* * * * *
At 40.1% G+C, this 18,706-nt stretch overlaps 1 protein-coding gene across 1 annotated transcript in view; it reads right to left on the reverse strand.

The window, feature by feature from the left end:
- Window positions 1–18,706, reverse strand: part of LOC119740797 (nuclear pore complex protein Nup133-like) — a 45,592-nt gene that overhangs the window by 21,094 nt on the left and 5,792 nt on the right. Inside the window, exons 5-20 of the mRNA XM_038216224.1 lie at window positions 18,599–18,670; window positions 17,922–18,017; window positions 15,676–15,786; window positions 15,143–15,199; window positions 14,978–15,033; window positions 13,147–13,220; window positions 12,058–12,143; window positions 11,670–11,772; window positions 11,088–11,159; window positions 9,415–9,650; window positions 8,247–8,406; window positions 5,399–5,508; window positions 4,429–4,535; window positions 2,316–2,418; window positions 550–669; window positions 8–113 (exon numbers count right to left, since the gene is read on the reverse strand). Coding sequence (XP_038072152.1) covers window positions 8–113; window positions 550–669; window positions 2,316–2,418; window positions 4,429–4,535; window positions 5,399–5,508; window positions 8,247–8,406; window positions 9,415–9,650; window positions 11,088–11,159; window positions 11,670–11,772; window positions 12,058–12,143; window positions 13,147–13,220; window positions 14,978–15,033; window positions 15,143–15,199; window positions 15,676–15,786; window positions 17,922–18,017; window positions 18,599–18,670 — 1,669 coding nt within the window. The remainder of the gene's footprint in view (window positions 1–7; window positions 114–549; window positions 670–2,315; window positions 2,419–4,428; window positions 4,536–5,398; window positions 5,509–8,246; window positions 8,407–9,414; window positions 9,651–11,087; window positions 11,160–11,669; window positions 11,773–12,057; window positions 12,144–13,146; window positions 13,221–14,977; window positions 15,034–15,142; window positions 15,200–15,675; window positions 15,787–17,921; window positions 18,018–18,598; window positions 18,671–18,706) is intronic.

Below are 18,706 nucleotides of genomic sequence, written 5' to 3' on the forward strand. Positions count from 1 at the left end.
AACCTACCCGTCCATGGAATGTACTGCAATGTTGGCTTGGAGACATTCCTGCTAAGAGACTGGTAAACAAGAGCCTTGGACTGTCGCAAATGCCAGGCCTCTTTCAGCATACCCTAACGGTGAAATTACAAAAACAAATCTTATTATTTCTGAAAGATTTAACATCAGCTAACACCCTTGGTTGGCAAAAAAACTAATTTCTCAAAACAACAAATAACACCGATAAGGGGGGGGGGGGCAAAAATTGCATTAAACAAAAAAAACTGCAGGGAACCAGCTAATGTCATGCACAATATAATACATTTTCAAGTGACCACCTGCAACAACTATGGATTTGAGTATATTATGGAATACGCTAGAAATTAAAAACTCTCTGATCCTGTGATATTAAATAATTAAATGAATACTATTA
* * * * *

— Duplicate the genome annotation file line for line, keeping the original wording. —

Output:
At 40.1% G+C, this 18,706-nt stretch overlaps 1 protein-coding gene across 1 annotated transcript in view; it reads right to left on the reverse strand.

The window, feature by feature from the left end:
- Window positions 1–18,706, reverse strand: part of LOC119740797 (nuclear pore complex protein Nup133-like) — a 45,592-nt gene that overhangs the window by 21,094 nt on the left and 5,792 nt on the right. Inside the window, exons 5-20 of the mRNA XM_038216224.1 lie at window positions 18,599–18,670; window positions 17,922–18,017; window positions 15,676–15,786; window positions 15,143–15,199; window positions 14,978–15,033; window positions 13,147–13,220; window positions 12,058–12,143; window positions 11,670–11,772; window positions 11,088–11,159; window positions 9,415–9,650; window positions 8,247–8,406; window positions 5,399–5,508; window positions 4,429–4,535; window positions 2,316–2,418; window positions 550–669; window positions 8–113 (exon numbers count right to left, since the gene is read on the reverse strand). Coding sequence (XP_038072152.1) covers window positions 8–113; window positions 550–669; window positions 2,316–2,418; window positions 4,429–4,535; window positions 5,399–5,508; window positions 8,247–8,406; window positions 9,415–9,650; window positions 11,088–11,159; window positions 11,670–11,772; window positions 12,058–12,143; window positions 13,147–13,220; window positions 14,978–15,033; window positions 15,143–15,199; window positions 15,676–15,786; window positions 17,922–18,017; window positions 18,599–18,670 — 1,669 coding nt within the window. The remainder of the gene's footprint in view (window positions 1–7; window positions 114–549; window positions 670–2,315; window positions 2,419–4,428; window positions 4,536–5,398; window positions 5,509–8,246; window positions 8,407–9,414; window positions 9,651–11,087; window positions 11,160–11,669; window positions 11,773–12,057; window positions 12,144–13,146; window positions 13,221–14,977; window positions 15,034–15,142; window positions 15,200–15,675; window positions 15,787–17,921; window positions 18,018–18,598; window positions 18,671–18,706) is intronic.

Below are 18,706 nucleotides of genomic sequence, written 5' to 3' on the forward strand. Positions count from 1 at the left end.
AACCTACCCGTCCATGGAATGTACTGCAATGTTGGCTTGGAGACATTCCTGCTAAGAGACTGGTAAACAAGAGCCTTGGACTGTCGCAAATGCCAGGCCTCTTTCAGCATACCCTAACGGTGAAATTACAAAAACAAATCTTATTATTTCTGAAAGATTTAACATCAGCTAACACCCTTGGTTGGCAAAAAAACTAATTTCTCAAAACAACAAATAACACCGATAAGGGGGGGGGGGGCAAAAATTGCATTAAACAAAAAAAACTGCAGGGAACCAGCTAATGTCATGCACAATATAATACATTTTCAAGTGACCACCTGCAACAACTATGGATTTGAGTATATTATGGAATACGCTAGAAATTAAAAACTCTCTGATCCTGTGATATTAAATAATTAAATGAATACTATTA